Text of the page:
Tuesday, February 1, 2022

Bone and joint health


1. Gut health 

2. Musculoskeletal health - This blog

3. Neurological health

This started about 6 years ago, with a lower back pain that caused significant disruption in my day-to-day life.

Upon getting an x-ray done, I was told my spinal discs were thinning. That's when I started looking for non-medical options. What I found was that ignoring lumbar support over the years needed to be reversed, and whenever the front of my spine was compressed, it would cause not only pain, but also lightheadedness and panic attacks. My findings below and actions taken in red.



- Use it or lose it- The more you use your muscles and bones, the better off you are. Perform heavy osteogenic loading workouts.


Use lumbar support- it's very important to maintain the curve of the spine. Not only to protect the backbone, but also the nerves inside that carry signals for voluntary/reflex motions and sensations.

Avoiding posture that cause the nerves to be pinched.  

Avoid work that stresses the spine.


- I am not a doctor. These are my personal observations. Everyone's body is different and responds to chemicals differently. use your own judgement and take individual situation into consideration before applying any of the following in your life.

- I have no monetary interest in this blog. I am not selling any course, books, supplements or programs. This is my own experiences that anyone can benefit from.  



Use it or lose it - As is evident in bedridden patients, reduced physical activity not only results in reduced muscle mass, but also lowered bone density. Those who are active usually retain better posture, muscle and are less prone to osteoporosis in later parts of life. If you want your bones and muscle to be strong and available when needed, use them more often. I have changed my lifestyle to be active as much as possible. Resting on couch is probably the worst thing one can so for one's long-term health. 

            About 3 years ago when my company started alternate weeks in office to reduce traffic in COVID times, I had this revelation that sitting in couch wreaked havoc on my back. The week I was in office, I felt much better. I was walking around more, and even though it made me tired, it improved my joint and spine health. Since then, I have made it a point to keep active all the time.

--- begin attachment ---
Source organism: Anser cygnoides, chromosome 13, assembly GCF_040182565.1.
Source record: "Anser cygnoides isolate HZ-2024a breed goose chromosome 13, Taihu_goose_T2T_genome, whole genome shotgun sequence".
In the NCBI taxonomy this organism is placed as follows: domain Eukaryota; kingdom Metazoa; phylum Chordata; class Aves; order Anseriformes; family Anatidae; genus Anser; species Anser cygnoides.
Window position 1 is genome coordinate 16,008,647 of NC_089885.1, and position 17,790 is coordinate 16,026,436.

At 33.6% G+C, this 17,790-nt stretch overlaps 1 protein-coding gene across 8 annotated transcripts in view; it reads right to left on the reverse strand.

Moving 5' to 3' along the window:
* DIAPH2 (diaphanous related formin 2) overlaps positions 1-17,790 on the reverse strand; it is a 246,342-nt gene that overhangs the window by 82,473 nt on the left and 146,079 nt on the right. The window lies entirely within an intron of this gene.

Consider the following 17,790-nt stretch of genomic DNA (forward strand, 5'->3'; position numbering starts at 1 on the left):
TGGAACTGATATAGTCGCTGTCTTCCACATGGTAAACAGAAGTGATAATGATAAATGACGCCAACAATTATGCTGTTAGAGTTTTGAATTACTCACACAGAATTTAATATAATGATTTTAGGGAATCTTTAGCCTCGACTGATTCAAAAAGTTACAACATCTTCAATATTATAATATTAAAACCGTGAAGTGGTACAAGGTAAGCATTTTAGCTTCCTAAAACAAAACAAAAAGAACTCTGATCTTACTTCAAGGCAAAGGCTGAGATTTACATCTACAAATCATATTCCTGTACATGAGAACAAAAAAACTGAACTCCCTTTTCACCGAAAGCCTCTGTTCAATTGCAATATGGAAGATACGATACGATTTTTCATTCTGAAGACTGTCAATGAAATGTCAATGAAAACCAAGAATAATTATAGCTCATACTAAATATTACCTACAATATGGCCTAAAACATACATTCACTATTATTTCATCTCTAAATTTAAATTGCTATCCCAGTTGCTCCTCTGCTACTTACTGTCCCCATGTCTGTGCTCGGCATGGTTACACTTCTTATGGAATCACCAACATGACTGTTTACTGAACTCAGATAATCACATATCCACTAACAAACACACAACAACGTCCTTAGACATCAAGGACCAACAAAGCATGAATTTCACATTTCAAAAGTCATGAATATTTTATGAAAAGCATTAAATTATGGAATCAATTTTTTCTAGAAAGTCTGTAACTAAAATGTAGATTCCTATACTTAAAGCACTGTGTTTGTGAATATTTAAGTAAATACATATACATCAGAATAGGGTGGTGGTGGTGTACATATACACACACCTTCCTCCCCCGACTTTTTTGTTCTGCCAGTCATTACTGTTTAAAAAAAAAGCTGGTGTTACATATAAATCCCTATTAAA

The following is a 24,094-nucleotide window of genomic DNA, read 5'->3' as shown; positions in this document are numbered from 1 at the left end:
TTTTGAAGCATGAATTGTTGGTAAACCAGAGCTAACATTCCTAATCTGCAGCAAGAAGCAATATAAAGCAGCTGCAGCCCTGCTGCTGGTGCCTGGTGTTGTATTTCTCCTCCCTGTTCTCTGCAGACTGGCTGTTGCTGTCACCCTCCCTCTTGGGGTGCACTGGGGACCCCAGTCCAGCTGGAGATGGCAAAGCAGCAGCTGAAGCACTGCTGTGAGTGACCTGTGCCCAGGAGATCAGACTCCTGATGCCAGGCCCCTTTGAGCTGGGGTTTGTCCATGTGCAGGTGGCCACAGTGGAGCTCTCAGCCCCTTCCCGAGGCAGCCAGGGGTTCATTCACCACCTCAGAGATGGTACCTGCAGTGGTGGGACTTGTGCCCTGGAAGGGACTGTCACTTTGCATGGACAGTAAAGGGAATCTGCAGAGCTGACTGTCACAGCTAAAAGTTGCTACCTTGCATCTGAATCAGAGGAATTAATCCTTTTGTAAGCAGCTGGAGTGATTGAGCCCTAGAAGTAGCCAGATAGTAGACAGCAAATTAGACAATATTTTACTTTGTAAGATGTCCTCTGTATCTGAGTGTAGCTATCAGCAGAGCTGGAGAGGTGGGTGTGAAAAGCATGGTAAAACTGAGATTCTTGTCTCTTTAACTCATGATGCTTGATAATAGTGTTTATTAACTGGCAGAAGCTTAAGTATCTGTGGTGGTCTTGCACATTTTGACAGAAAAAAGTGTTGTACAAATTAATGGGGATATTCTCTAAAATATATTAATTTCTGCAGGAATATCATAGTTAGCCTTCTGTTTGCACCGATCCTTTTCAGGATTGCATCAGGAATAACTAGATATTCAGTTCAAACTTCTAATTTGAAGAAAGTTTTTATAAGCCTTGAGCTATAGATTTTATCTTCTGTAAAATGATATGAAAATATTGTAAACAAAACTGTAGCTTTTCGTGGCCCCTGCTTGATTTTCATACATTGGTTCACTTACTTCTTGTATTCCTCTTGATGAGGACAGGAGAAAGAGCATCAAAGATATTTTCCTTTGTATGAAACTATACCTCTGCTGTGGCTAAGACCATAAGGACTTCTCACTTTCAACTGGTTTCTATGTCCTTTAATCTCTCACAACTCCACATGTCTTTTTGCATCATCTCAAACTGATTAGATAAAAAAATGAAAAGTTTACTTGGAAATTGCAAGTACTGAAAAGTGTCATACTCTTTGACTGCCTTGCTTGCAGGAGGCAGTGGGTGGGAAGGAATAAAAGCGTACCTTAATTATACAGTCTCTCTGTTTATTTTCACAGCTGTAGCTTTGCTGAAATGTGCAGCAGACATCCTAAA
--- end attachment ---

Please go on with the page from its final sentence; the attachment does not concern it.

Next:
I Make sure that I am active as far as possible. Given a choice, I work in the yard, fix things in house, build stuff in garage, literally anything to keep me off the couch. Which explains why I have finished more household projects in last 3 years than any time in past.

This can also explain the negative correlation between OCD (the clinical type, not the fashionable OCD) patients and BMI. Most psychiatric conditions are positively associated with BMI, except OCD.  When someone is always eager to keep things straight and tidy, it's actually beneficial for their musculoskeletal system. Of course, it's more complicated than that, but a good starting point for discussion.



1.  Using lumbar support - I am very conscious about keeping my spine straight and the back curved to maintain the shape. I have lumbar supports at any place where I spend significant amount of time. Couch, car seat etc. 

2. Avoiding bad posture - Avoid any posture that cause the nerves in the front of the spine to be pinched. In addition to lumbar support, sleeping posture had to be adjusted. I found that the worst position for me was the fetal position causing most back pain in morning.

3.  Avoiding work that stresses the spine - I found that work that required me to bend forward, yardwork, woodwork etc. also caused these symptoms to worsen. So anytime I need to access a lower position, I find a chair or stool to do it instead of hunching down.


Workouts- I do following things in addition to the items above.

1. Stretch in morning. I use an app called back stretches. And have tailored a routine specific to myself, removing any exercises that may conflict with my goals above. First 20 minutes as soon as I get up are spent on this.

2. Osteogenic exercises. Exercises that stress your bones cause increased calcium deposits. In addition to running, I use punching and kicking on a free-standing punching bag. and heavy kettle bag lifts, commonly referred as farmers workout.


The power surfing project

  01-Apr-2023: Sometime ago I had posted a video of a 400w trolling motor on my paddle board. It's a good option for a leisurely stroll ...